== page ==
Thousands of Palestinians participated in the March of Return on Tuesday, gathering at the site of the destroyed village of Al-Kabri in the Galilee. Below is a translated transcript of the speech given by Anat Matar, a member of the Israeli Committee for Palestinian Prisoners, at the event.
By Anat Matar
I am profoundly grateful for the opportunity to speak to you today.
We’re said to be in an age in which the truth is unimportant. But the truth is unimportant only for those who have something to hide, who refuse to give up their power should the truth come to light.
We — the entire Palestinian public and the Jews who wish to join them in building a state for all its citizens — are sticking with the truth. It’s the main goal of the march of the displaced. It’s the goal of events marking the Nakba. The stories of the destroyed villages, the depopulated towns, the demolished cultural centers, the vanished way of life, the killed, wounded and displaced, those whose lands were stolen and who can’t return — these are the stories we must tell, and which we must fight to correct.
But the truth is also that the Nakba continues. We see it this year more than ever in the sweep of home demolitions: in Umm al-Hiran, al-Araqib, Qalansuwa, the Jordan Valley, the south Hebron hills, and beyond. This process is systematic and intentional. Exactly a month ago the “Kaminitz Law” passed in the Knesset, which allows for home demolitions to be expedited and for Palestinians — whose towns have no master plans — to be incriminated. Instead of recognizing land theft and attempting to rectify it, Israel continues its policy of robbery and oppression.
The Zionist state has never recognized its Palestinian citizens: it recognizes them neither as citizens nor as Palestinians. As citizens, Palestinians are discriminated against in every area: education, the courts, securing work, public transportation and civic services, rights granted to non-citizen spouses of Israeli citizens, allocation of land to regional councils, and of course in the planning and building of new communities. Palestinian citizens are also discriminated against in how crime within Arab communities is addressed, particularly in the disturbing phenomenon of the murder of women. This is a further aspect of the state’s denial of Palestinian citizens’ existence — citizens it is supposed to protect.
Even worse is that the police and the state not only fail to protect Palestinians, they also incite against them and — as we learned time after time this year — present them as an enemy, whether in the racist statements from the prime minister, the internal security minister or the police commissioner, regarding the wave of wildfires and the events in Umm al-Hiran.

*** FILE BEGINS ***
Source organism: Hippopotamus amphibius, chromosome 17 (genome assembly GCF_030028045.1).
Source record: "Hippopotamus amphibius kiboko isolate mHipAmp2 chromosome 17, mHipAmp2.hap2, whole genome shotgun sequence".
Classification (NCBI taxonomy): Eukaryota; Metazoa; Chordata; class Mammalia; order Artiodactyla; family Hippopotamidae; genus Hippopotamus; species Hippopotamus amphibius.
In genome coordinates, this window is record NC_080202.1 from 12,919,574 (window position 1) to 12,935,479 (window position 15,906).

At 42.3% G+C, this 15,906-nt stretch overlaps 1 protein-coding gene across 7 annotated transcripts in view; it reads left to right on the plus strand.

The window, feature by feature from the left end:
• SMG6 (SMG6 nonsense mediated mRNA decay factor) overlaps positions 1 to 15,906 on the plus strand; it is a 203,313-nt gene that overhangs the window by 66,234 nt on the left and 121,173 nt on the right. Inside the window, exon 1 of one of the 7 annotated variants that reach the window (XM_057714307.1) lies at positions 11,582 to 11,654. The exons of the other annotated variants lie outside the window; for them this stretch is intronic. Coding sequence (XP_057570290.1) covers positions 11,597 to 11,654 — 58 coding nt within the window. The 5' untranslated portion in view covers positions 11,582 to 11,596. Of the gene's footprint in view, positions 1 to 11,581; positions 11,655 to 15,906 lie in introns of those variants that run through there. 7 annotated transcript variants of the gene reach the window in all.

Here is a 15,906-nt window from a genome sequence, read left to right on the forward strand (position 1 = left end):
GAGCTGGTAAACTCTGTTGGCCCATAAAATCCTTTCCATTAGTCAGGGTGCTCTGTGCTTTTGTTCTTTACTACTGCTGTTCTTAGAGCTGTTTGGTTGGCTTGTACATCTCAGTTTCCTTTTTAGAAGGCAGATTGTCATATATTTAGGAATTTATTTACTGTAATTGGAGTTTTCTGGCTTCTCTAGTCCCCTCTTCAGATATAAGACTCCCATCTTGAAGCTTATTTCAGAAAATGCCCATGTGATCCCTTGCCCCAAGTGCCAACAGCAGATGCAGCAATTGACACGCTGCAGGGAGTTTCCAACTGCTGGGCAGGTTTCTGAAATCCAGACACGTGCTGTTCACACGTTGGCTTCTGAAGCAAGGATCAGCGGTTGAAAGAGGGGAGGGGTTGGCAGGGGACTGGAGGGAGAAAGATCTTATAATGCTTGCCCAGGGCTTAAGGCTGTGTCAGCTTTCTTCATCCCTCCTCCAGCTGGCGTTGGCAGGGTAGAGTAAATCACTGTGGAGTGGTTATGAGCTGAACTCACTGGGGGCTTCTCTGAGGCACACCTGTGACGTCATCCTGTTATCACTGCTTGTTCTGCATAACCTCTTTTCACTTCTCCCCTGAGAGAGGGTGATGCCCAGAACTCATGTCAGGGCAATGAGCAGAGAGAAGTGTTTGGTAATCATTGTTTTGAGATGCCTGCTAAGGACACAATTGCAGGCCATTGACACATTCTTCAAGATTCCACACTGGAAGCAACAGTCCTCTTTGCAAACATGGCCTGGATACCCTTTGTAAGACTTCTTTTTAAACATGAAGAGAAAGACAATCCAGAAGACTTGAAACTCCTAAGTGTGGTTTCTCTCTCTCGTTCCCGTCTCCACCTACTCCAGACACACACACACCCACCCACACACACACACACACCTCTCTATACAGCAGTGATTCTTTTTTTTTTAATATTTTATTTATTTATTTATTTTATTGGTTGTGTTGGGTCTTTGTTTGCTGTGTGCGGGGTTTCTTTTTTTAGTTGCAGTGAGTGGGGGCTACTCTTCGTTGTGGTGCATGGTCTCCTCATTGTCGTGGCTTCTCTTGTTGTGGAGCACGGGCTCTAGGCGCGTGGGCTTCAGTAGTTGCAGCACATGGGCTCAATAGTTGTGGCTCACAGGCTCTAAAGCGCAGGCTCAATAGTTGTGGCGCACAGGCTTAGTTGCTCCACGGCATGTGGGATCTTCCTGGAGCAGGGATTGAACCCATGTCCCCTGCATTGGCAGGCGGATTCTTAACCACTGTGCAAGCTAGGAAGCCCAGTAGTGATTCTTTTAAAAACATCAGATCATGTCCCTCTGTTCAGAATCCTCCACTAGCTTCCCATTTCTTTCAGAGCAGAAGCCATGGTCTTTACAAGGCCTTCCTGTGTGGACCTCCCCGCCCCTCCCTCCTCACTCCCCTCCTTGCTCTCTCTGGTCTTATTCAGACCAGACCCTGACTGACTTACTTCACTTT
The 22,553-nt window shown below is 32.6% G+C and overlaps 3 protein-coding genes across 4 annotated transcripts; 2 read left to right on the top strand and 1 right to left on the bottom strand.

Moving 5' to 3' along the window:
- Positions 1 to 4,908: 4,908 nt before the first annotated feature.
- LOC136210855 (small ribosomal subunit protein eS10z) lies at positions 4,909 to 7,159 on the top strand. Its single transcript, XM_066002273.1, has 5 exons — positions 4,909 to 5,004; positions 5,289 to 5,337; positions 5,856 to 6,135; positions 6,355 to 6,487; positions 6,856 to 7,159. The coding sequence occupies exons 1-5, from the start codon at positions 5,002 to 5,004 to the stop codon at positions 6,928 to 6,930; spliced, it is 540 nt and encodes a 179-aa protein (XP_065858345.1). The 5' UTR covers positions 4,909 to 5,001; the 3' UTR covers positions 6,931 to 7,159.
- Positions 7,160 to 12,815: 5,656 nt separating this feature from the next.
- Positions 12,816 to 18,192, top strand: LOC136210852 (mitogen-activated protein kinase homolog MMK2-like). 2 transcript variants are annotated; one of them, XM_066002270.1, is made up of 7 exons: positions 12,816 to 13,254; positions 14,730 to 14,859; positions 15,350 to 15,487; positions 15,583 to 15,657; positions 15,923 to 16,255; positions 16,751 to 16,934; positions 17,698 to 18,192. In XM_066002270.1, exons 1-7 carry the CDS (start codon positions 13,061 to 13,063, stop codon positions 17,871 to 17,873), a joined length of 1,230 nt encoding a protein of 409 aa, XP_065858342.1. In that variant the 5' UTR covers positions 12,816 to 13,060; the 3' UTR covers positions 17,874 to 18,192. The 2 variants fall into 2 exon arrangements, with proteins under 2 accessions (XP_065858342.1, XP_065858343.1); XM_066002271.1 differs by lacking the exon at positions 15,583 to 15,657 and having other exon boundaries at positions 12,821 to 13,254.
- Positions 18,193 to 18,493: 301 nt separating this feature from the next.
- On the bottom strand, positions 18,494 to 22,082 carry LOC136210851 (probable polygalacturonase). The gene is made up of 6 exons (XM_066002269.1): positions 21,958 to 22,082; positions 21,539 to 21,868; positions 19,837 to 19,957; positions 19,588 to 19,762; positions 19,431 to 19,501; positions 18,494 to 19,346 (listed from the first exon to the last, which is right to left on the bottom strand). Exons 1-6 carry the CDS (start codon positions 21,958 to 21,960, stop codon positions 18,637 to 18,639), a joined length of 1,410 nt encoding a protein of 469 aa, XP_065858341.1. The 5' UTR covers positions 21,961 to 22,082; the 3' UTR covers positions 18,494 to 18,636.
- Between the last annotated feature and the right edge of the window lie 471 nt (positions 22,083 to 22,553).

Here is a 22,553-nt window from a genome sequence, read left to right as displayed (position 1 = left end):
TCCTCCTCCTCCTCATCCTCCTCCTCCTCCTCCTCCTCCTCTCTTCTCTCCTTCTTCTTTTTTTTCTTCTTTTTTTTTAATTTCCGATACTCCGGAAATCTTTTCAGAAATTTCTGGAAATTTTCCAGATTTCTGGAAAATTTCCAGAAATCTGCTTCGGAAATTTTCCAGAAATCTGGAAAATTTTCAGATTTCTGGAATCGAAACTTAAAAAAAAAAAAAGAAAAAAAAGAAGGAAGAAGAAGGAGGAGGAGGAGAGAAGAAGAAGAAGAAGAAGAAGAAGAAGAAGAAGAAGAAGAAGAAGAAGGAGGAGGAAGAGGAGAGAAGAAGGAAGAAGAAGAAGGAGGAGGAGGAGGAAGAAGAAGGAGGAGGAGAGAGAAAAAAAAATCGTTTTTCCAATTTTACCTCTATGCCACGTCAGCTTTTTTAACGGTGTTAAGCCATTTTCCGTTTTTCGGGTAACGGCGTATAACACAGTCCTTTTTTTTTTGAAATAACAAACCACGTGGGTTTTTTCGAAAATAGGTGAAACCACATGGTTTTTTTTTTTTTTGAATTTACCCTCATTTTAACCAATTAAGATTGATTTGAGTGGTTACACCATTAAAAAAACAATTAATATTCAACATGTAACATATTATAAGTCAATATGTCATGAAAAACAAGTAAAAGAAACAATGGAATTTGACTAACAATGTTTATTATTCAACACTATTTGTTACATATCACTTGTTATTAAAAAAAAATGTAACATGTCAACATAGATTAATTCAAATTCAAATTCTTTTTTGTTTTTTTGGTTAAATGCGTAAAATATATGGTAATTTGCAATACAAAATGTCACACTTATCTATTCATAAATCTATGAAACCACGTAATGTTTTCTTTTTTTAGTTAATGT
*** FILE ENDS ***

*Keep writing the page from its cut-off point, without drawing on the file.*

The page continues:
We are already seeing the flip side of the state’s refusal to recognize its Palestinian citizens: the refusal to accept their identity, and the harassment of Palestinian political actors. The outlawing of the northern branch of the Islamic Movement — along with all its religious, welfare and educational services and the media outlets it operated — is the sharpest and most terrible expression of this attitude.
The repeated harassment of Palestinian artists is a further manifestation of this refusal to accept Palestinian society as Palestinian, and the refusal to allow this society to tell its own stories, to organize its own religious affairs, welfare and education, and to develop its own language, values and culture. The Al-Midan Theater and the poet Dareen Tatour have both been victims of such harassment.
Discrimination against Palestinian political prisoners is also connected — above all those who are citizens of the state. The prisoners’ hunger strike, which is now in its third week, calls on us not to forget these people, some of whom have been in jail for more than 30 years — among them my dear friend Walid Daka, whose release I expect with every passing day.
We are living in fraught times of regression rather than progress, in which the populist and violent Right’s power is increasing the world over. But we cannot give up hope, nor on practical efforts to realize it. And so I want to call out from this stage today:
No to home demolitions! No to incitement against the Palestinian population! No to political arrests!
Yes to the return of the displaced! Yes to the release of political prisoners! Yes to a policy of justice, recognition and equality!
Anat Matar is a senior lecturer in philosophy at the University of Tel Aviv, and a member of the Israeli Committee for Palestinian Prisoners. This post was originally published in Hebrew on Local Call. Translated by Natasha Roth.